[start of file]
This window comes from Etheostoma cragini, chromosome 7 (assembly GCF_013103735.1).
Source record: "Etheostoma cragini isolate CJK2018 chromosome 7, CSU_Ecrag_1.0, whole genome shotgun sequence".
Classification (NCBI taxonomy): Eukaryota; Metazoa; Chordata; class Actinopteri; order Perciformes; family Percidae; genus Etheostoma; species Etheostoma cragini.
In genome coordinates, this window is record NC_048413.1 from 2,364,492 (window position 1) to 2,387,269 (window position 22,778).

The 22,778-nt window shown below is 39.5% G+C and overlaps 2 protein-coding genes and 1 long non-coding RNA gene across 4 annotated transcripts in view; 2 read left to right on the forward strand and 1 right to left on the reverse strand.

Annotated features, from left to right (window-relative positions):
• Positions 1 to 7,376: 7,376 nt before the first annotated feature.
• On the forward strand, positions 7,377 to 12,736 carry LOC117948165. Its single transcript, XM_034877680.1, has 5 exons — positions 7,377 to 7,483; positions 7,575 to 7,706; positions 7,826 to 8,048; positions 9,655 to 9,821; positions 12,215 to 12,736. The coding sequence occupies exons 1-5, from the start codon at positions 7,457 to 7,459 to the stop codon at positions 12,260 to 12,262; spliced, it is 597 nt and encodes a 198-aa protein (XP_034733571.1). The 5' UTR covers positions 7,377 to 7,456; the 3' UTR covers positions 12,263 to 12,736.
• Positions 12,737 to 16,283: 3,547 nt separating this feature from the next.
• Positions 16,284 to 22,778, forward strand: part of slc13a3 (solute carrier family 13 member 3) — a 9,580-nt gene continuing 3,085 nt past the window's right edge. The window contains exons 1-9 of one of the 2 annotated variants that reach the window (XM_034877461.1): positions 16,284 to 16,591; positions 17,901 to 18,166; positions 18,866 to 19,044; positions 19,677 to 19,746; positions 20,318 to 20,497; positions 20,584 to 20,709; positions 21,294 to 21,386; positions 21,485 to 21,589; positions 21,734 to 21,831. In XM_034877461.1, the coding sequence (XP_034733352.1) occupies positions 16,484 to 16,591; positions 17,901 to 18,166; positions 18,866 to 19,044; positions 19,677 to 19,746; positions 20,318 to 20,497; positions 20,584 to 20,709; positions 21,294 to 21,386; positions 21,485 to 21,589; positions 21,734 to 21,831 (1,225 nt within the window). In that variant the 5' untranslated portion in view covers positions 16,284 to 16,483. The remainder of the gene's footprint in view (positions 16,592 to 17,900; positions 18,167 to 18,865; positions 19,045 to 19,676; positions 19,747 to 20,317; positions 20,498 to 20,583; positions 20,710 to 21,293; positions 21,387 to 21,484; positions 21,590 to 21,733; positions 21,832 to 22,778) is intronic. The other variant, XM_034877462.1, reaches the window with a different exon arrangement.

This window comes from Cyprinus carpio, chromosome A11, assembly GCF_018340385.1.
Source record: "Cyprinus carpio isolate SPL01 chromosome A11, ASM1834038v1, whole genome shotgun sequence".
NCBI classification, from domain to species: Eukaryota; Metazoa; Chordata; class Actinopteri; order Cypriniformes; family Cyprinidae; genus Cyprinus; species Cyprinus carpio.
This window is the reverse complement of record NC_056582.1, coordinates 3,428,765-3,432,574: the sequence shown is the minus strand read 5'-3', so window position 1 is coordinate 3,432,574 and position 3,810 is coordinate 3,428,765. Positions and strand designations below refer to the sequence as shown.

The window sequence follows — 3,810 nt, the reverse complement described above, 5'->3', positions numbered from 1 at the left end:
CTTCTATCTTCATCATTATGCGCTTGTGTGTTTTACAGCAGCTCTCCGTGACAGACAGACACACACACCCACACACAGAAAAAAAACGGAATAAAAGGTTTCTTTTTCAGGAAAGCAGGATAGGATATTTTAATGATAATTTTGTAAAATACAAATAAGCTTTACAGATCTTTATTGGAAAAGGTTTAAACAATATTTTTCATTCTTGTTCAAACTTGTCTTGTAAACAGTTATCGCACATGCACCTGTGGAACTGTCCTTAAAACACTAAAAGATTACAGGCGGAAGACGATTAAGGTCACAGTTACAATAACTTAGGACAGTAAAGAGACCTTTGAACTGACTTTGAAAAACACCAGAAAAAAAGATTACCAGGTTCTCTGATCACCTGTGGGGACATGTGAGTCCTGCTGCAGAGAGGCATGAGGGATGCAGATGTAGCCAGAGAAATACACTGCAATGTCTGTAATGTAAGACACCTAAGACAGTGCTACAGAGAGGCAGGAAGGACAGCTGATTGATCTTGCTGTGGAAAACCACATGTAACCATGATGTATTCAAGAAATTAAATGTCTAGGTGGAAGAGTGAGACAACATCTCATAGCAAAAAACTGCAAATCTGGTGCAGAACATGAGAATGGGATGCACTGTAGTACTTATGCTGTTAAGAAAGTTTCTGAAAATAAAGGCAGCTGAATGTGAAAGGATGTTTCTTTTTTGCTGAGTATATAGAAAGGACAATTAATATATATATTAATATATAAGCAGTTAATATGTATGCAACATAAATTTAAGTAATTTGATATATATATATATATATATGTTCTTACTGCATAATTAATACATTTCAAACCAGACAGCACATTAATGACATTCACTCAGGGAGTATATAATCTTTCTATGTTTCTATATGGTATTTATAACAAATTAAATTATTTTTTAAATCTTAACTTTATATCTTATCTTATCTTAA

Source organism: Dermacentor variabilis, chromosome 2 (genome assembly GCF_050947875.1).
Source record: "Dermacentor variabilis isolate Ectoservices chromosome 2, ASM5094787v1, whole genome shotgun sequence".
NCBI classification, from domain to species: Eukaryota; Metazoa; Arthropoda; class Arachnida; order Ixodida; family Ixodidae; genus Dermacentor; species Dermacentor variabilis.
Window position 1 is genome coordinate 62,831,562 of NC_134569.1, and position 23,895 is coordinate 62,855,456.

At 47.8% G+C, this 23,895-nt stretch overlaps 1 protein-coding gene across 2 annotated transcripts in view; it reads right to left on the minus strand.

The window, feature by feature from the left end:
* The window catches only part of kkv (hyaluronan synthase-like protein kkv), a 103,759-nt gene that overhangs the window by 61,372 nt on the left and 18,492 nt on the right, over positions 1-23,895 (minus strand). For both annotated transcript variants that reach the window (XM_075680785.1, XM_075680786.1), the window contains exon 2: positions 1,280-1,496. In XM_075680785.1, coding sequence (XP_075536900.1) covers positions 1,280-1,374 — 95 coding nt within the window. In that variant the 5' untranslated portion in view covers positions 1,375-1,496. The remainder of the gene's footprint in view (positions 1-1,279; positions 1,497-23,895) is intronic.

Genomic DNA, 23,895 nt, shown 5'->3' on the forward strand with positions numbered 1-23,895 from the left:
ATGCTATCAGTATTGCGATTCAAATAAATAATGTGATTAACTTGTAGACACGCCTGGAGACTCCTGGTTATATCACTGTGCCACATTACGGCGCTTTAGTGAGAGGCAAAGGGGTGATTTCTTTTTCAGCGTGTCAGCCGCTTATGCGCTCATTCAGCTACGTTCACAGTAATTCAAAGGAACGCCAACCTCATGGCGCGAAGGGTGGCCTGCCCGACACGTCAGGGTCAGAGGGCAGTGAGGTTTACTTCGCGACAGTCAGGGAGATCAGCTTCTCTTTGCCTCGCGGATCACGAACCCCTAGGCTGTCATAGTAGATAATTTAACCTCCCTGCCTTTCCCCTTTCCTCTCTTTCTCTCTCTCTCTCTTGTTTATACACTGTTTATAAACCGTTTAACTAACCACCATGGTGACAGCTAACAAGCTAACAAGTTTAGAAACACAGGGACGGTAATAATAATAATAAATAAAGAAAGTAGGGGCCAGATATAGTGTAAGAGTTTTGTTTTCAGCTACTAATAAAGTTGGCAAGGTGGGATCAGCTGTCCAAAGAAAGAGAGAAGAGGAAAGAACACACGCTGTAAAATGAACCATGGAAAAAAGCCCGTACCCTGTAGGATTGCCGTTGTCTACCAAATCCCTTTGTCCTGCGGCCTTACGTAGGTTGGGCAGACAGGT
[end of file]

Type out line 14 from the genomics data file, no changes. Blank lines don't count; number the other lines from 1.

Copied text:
This window is the reverse complement of record NC_056582.1, coordinates 3,428,765-3,432,574: the sequence shown is the minus strand read 5'-3', so window position 1 is coordinate 3,432,574 and position 3,810 is coordinate 3,428,765. Positions and strand designations below refer to the sequence as shown.